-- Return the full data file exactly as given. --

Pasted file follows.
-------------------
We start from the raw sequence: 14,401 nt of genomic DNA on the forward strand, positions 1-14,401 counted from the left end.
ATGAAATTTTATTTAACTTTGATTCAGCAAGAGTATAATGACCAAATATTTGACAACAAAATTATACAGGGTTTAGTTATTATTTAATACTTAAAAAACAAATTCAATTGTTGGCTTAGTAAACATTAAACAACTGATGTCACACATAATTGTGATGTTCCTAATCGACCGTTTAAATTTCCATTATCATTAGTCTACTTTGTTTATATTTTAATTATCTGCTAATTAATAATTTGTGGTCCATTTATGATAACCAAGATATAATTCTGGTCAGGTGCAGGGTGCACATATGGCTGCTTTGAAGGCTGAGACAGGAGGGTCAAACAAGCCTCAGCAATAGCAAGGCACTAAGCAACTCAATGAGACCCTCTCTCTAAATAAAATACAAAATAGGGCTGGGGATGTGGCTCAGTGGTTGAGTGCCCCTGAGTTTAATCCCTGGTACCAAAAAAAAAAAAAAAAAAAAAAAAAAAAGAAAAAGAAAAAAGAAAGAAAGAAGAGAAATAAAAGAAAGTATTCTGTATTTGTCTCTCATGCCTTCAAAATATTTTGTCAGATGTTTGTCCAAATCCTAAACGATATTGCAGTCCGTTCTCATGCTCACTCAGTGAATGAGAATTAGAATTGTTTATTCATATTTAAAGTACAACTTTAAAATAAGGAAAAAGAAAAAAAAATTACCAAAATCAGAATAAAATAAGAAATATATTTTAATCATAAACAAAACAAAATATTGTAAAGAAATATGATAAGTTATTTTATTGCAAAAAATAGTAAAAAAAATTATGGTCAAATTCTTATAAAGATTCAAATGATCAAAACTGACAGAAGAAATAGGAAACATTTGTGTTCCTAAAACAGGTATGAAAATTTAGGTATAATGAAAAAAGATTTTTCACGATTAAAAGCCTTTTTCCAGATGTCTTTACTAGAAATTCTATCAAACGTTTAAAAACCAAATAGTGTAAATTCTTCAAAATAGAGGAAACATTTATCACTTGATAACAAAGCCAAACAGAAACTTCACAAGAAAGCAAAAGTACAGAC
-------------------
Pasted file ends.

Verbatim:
We start from the raw sequence: 14,401 nt of genomic DNA on the forward strand, positions 1-14,401 counted from the left end.
ATGAAATTTTATTTAACTTTGATTCAGCAAGAGTATAATGACCAAATATTTGACAACAAAATTATACAGGGTTTAGTTATTATTTAATACTTAAAAAACAAATTCAATTGTTGGCTTAGTAAACATTAAACAACTGATGTCACACATAATTGTGATGTTCCTAATCGACCGTTTAAATTTCCATTATCATTAGTCTACTTTGTTTATATTTTAATTATCTGCTAATTAATAATTTGTGGTCCATTTATGATAACCAAGATATAATTCTGGTCAGGTGCAGGGTGCACATATGGCTGCTTTGAAGGCTGAGACAGGAGGGTCAAACAAGCCTCAGCAATAGCAAGGCACTAAGCAACTCAATGAGACCCTCTCTCTAAATAAAATACAAAATAGGGCTGGGGATGTGGCTCAGTGGTTGAGTGCCCCTGAGTTTAATCCCTGGTACCAAAAAAAAAAAAAAAAAAAAAAAAAAAAGAAAAAGAAAAAAGAAAGAAAGAAGAGAAATAAAAGAAAGTATTCTGTATTTGTCTCTCATGCCTTCAAAATATTTTGTCAGATGTTTGTCCAAATCCTAAACGATATTGCAGTCCGTTCTCATGCTCACTCAGTGAATGAGAATTAGAATTGTTTATTCATATTTAAAGTACAACTTTAAAATAAGGAAAAAGAAAAAAAAATTACCAAAATCAGAATAAAATAAGAAATATATTTTAATCATAAACAAAACAAAATATTGTAAAGAAATATGATAAGTTATTTTATTGCAAAAAATAGTAAAAAAAATTATGGTCAAATTCTTATAAAGATTCAAATGATCAAAACTGACAGAAGAAATAGGAAACATTTGTGTTCCTAAAACAGGTATGAAAATTTAGGTATAATGAAAAAAGATTTTTCACGATTAAAAGCCTTTTTCCAGATGTCTTTACTAGAAATTCTATCAAACGTTTAAAAACCAAATAGTGTAAATTCTTCAAAATAGAGGAAACATTTATCACTTGATAACAAAGCCAAACAGAAACTTCACAAGAAAGCAAAAGTACAGAC